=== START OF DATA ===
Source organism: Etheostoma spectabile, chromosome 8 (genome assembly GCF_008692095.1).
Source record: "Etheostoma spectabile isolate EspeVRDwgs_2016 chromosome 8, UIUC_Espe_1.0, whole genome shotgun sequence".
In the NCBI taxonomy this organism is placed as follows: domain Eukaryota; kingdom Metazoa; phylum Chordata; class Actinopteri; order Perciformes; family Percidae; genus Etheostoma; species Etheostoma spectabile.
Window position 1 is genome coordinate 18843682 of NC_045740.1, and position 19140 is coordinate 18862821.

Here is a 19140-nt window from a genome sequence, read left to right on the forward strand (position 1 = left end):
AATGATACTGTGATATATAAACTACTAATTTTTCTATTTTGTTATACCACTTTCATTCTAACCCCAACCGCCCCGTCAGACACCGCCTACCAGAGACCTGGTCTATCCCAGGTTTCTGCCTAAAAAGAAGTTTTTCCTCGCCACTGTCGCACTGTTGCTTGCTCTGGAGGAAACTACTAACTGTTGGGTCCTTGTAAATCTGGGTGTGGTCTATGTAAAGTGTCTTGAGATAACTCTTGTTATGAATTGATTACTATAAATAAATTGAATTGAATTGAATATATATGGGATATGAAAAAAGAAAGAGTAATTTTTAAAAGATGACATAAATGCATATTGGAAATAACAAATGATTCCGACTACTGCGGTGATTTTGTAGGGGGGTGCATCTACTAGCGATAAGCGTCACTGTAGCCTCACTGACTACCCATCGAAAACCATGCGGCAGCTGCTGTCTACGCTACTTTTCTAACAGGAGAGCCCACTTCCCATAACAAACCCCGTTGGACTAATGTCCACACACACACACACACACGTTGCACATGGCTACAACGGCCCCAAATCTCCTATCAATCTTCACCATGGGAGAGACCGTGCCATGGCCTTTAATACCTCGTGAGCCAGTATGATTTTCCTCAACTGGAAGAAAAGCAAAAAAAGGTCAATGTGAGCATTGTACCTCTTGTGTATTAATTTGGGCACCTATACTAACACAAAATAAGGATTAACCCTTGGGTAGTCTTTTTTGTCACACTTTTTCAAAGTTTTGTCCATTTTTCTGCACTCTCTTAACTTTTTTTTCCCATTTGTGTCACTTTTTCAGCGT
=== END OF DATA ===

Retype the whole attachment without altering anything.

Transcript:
Source organism: Etheostoma spectabile, chromosome 8 (genome assembly GCF_008692095.1).
Source record: "Etheostoma spectabile isolate EspeVRDwgs_2016 chromosome 8, UIUC_Espe_1.0, whole genome shotgun sequence".
In the NCBI taxonomy this organism is placed as follows: domain Eukaryota; kingdom Metazoa; phylum Chordata; class Actinopteri; order Perciformes; family Percidae; genus Etheostoma; species Etheostoma spectabile.
Window position 1 is genome coordinate 18843682 of NC_045740.1, and position 19140 is coordinate 18862821.

Here is a 19140-nt window from a genome sequence, read left to right on the forward strand (position 1 = left end):
AATGATACTGTGATATATAAACTACTAATTTTTCTATTTTGTTATACCACTTTCATTCTAACCCCAACCGCCCCGTCAGACACCGCCTACCAGAGACCTGGTCTATCCCAGGTTTCTGCCTAAAAAGAAGTTTTTCCTCGCCACTGTCGCACTGTTGCTTGCTCTGGAGGAAACTACTAACTGTTGGGTCCTTGTAAATCTGGGTGTGGTCTATGTAAAGTGTCTTGAGATAACTCTTGTTATGAATTGATTACTATAAATAAATTGAATTGAATTGAATATATATGGGATATGAAAAAAGAAAGAGTAATTTTTAAAAGATGACATAAATGCATATTGGAAATAACAAATGATTCCGACTACTGCGGTGATTTTGTAGGGGGGTGCATCTACTAGCGATAAGCGTCACTGTAGCCTCACTGACTACCCATCGAAAACCATGCGGCAGCTGCTGTCTACGCTACTTTTCTAACAGGAGAGCCCACTTCCCATAACAAACCCCGTTGGACTAATGTCCACACACACACACACACACGTTGCACATGGCTACAACGGCCCCAAATCTCCTATCAATCTTCACCATGGGAGAGACCGTGCCATGGCCTTTAATACCTCGTGAGCCAGTATGATTTTCCTCAACTGGAAGAAAAGCAAAAAAAGGTCAATGTGAGCATTGTACCTCTTGTGTATTAATTTGGGCACCTATACTAACACAAAATAAGGATTAACCCTTGGGTAGTCTTTTTTGTCACACTTTTTCAAAGTTTTGTCCATTTTTCTGCACTCTCTTAACTTTTTTTTCCCATTTGTGTCACTTTTTCAGCGT